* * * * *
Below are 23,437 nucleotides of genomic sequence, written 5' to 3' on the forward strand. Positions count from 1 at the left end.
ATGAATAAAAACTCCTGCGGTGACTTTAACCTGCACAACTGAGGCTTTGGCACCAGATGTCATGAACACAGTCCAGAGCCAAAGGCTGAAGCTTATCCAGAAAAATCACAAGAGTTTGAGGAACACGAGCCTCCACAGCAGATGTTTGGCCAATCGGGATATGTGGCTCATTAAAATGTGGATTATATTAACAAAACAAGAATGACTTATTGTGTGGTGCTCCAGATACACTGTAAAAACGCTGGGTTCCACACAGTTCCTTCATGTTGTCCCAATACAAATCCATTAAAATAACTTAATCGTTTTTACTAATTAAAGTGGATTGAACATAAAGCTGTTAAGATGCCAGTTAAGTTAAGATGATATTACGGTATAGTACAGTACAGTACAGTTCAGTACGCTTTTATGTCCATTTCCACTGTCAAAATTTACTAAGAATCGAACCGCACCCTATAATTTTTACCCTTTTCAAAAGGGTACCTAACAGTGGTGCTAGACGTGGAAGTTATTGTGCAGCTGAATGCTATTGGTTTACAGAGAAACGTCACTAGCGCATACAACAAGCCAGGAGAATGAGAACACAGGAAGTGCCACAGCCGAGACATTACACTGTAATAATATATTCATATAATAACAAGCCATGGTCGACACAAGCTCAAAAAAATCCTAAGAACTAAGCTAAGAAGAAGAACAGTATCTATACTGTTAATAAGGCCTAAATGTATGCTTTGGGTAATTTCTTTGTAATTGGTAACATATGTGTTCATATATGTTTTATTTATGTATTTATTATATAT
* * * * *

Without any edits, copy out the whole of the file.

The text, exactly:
Below are 23,437 nucleotides of genomic sequence, written 5' to 3' on the forward strand. Positions count from 1 at the left end.
ATGAATAAAAACTCCTGCGGTGACTTTAACCTGCACAACTGAGGCTTTGGCACCAGATGTCATGAACACAGTCCAGAGCCAAAGGCTGAAGCTTATCCAGAAAAATCACAAGAGTTTGAGGAACACGAGCCTCCACAGCAGATGTTTGGCCAATCGGGATATGTGGCTCATTAAAATGTGGATTATATTAACAAAACAAGAATGACTTATTGTGTGGTGCTCCAGATACACTGTAAAAACGCTGGGTTCCACACAGTTCCTTCATGTTGTCCCAATACAAATCCATTAAAATAACTTAATCGTTTTTACTAATTAAAGTGGATTGAACATAAAGCTGTTAAGATGCCAGTTAAGTTAAGATGATATTACGGTATAGTACAGTACAGTACAGTTCAGTACGCTTTTATGTCCATTTCCACTGTCAAAATTTACTAAGAATCGAACCGCACCCTATAATTTTTACCCTTTTCAAAAGGGTACCTAACAGTGGTGCTAGACGTGGAAGTTATTGTGCAGCTGAATGCTATTGGTTTACAGAGAAACGTCACTAGCGCATACAACAAGCCAGGAGAATGAGAACACAGGAAGTGCCACAGCCGAGACATTACACTGTAATAATATATTCATATAATAACAAGCCATGGTCGACACAAGCTCAAAAAAATCCTAAGAACTAAGCTAAGAAGAAGAACAGTATCTATACTGTTAATAAGGCCTAAATGTATGCTTTGGGTAATTTCTTTGTAATTGGTAACATATGTGTTCATATATGTTTTATTTATGTATTTATTATATAT